The safety requirements for a vehicle can be grouped in a number of different ways; the first being a very broad division between those aspects which affect the people on the vehicle, that is the driver and passengers, and those which affect outsiders, that is other road users. Within those two broad divisions there are the individual systems on the vehicle such as lighting, traction and braking, access controls, etc. Perhaps the most appropriate place to start is the external appearance of the tram, and I am not here considering the livery which, except under the most bizarre circumstances, falls well outside HMRI’s ambit. The first essential was that the vehicle should shout ‘tram’ to all other road users, particularly at night. Hence the concept of the lighting scheme with a triangular formation of headlights which should be lit day and night. The outline of the tram also needed definition and so the lights required for Large Goods Vehicles (LGVs) were also necessary; front and rear position markers to use the phrase in the Road Vehicle Lighting Regulations, side and tail lights to ordinary mortals. Similarly it seemed sensible to provide the side markers required of LGVs but not necessarily their spacing. Turn indicators also fell into that category, but what was to be done to warn other road users who were alongside the tram that it was about to turn. The simple answer was to make the side markers flash in sympathy with the indicators. In Manchester it was arranged to flash these off at the same time as the indicators flashed on. A better solution was found for Sheffield by using a dual-filament lamp, as for the combined stop and tail light on a car, for the side marker; the higher wattage filament being arranged to flash in time with the indicators whilst leaving the low wattage filament on continuously. It is not permissible to show a red light facing forward or a white backwards. This applies equally to reflectors and hence, for a double-ended tram, all were persuaded, not without some argument, that amber reflectors all round, at the ends as well as the sides, were the correct solution.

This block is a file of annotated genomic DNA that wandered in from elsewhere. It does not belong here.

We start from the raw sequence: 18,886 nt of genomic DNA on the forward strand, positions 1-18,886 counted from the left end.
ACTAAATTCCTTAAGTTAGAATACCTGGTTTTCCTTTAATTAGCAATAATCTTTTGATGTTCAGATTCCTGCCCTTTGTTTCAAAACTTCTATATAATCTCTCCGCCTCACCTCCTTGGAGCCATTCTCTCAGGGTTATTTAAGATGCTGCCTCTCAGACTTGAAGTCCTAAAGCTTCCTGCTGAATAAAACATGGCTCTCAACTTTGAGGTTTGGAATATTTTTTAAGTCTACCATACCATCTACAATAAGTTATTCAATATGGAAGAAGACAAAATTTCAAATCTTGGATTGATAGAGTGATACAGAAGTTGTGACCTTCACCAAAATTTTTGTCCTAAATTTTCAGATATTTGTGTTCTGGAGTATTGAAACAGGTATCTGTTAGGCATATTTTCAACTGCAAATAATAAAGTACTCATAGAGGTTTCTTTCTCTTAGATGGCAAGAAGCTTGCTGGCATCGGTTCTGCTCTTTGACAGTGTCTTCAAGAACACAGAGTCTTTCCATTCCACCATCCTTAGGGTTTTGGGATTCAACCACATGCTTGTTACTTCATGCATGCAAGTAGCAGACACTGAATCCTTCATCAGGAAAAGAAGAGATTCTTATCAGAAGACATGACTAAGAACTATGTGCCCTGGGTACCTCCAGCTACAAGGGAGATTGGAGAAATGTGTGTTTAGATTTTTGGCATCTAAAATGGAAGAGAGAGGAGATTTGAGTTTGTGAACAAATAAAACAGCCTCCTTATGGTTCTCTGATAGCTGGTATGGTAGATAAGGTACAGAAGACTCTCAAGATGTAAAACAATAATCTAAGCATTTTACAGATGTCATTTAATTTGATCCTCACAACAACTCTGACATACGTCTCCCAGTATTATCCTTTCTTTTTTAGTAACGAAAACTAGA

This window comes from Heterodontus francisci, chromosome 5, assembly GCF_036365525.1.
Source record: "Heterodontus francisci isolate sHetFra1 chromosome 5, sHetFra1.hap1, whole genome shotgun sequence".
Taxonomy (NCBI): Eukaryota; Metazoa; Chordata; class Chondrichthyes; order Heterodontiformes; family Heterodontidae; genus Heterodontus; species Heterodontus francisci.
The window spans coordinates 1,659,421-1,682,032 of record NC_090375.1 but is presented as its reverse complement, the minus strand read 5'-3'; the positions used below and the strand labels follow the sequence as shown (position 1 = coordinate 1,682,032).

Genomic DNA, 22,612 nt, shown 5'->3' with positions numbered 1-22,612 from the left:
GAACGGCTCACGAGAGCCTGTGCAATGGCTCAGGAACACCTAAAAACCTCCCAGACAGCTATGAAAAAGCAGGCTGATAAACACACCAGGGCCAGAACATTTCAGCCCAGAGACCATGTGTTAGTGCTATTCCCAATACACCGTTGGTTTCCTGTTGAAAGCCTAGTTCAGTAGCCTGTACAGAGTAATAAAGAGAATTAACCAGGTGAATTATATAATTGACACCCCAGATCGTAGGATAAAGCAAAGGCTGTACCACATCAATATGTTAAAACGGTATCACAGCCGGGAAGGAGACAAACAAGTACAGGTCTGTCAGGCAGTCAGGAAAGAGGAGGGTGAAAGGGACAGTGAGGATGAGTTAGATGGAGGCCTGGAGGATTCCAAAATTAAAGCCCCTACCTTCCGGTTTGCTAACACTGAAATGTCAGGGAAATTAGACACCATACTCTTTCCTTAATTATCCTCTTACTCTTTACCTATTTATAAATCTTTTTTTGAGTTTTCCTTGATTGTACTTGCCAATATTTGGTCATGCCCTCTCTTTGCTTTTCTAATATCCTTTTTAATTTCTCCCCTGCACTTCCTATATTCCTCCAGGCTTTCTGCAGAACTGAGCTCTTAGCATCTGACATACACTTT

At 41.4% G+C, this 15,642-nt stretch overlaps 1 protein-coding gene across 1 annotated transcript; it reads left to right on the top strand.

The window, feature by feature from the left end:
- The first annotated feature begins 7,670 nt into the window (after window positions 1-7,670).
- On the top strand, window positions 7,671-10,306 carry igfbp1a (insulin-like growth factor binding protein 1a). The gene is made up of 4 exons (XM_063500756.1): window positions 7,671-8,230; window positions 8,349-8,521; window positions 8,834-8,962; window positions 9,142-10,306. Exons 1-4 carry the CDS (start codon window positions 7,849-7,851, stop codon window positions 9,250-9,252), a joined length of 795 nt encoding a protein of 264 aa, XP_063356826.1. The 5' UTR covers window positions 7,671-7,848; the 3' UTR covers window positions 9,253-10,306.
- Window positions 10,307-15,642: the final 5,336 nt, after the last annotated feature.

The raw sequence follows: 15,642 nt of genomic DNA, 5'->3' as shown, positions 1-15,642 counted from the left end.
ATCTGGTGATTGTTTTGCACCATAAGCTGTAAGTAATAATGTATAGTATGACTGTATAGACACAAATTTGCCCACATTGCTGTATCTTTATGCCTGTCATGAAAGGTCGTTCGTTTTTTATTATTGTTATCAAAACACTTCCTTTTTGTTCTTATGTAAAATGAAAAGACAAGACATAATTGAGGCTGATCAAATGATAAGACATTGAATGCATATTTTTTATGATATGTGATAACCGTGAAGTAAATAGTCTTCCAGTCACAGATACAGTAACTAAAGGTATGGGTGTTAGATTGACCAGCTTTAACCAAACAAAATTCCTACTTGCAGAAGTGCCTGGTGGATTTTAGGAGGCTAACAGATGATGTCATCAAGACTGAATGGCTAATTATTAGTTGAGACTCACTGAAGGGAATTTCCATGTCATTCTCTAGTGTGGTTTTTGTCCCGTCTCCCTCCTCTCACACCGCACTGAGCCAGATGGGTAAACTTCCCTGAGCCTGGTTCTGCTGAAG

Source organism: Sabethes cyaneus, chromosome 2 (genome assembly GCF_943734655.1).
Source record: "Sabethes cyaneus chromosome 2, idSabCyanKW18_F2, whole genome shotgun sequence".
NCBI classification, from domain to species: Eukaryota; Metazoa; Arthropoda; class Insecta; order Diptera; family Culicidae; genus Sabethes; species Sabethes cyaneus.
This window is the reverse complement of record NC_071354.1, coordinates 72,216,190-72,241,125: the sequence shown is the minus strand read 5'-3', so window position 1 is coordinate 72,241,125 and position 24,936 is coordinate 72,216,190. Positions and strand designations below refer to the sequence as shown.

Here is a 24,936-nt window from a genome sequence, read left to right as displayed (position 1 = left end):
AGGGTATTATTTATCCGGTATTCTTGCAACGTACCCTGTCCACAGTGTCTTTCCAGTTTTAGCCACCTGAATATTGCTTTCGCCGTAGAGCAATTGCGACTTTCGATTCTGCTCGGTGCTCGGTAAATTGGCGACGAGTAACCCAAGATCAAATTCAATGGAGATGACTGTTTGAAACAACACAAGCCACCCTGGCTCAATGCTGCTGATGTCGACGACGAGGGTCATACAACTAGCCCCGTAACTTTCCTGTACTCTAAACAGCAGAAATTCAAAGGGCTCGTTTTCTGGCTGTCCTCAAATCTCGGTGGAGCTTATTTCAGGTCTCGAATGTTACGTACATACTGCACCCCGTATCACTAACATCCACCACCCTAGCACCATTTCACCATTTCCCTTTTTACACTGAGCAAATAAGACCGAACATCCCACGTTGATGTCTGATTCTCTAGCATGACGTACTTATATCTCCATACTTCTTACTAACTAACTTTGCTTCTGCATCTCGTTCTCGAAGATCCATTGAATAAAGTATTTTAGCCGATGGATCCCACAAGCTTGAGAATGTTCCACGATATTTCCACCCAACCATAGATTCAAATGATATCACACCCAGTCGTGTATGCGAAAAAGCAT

The second main consideration was injury prevention if possible but failing that minimisation. Externally that meant fendering all round, including side under-run protection as for LGVs. Accident histories from Blackpool showed that, in a significant number of instances, the drop-down tray was causing injury rather than preventing it; it was not even clear that it was contributing to the prevention of fatalities. A second consideration, that of the likely consequences should a drop-down tray drop during high speed running on the ballasted sections of Metrolink, reinforced the view that the risks attached to persisting with the requirement to fit such trays outweighed the benefits and an alternative solution was sought. The particular design of the Firema bogies led to the concept of a fixed deflector which has proved, in the event, to be highly effective. Later schemes have found similar but not identical solutions. The replacement engineering vehicle for Blackpool broke with tradition and has deflector scoops fitted and not drop-down trays.

I, personally, had always viewed with disfavour the battering ram which was the standard coupler on the Stadtbahn ‘B’. At the time it was not possible to obtain an automatic, folding or retracting, coupler; you could have one feature or the other but, despite one manufacturer’s claims, not both. Not only would the coupler have to be stowed behind the fender line but also when it was deployed the skirting forming the pedestrian protection at the ends of the Firema vehicle would have had to have moved out of the way automatically. Metrolink claimed that only the provision of an automatic coupler would enable them to meet their planned working time-table. They also claimed that removal of skirting panels and their subsequent stowage and the manual unfolding of the coupler could not be performed safely away from the depot. Nevertheless the Inspectorate insisted that sufficient stowage space for retrofitting a folding coupler was retained on the Phase 1 trams for Metrolink. I am pleased to note that it is planned that the couplers for Phase 2 trams will be retracted behind the front fender when not in use.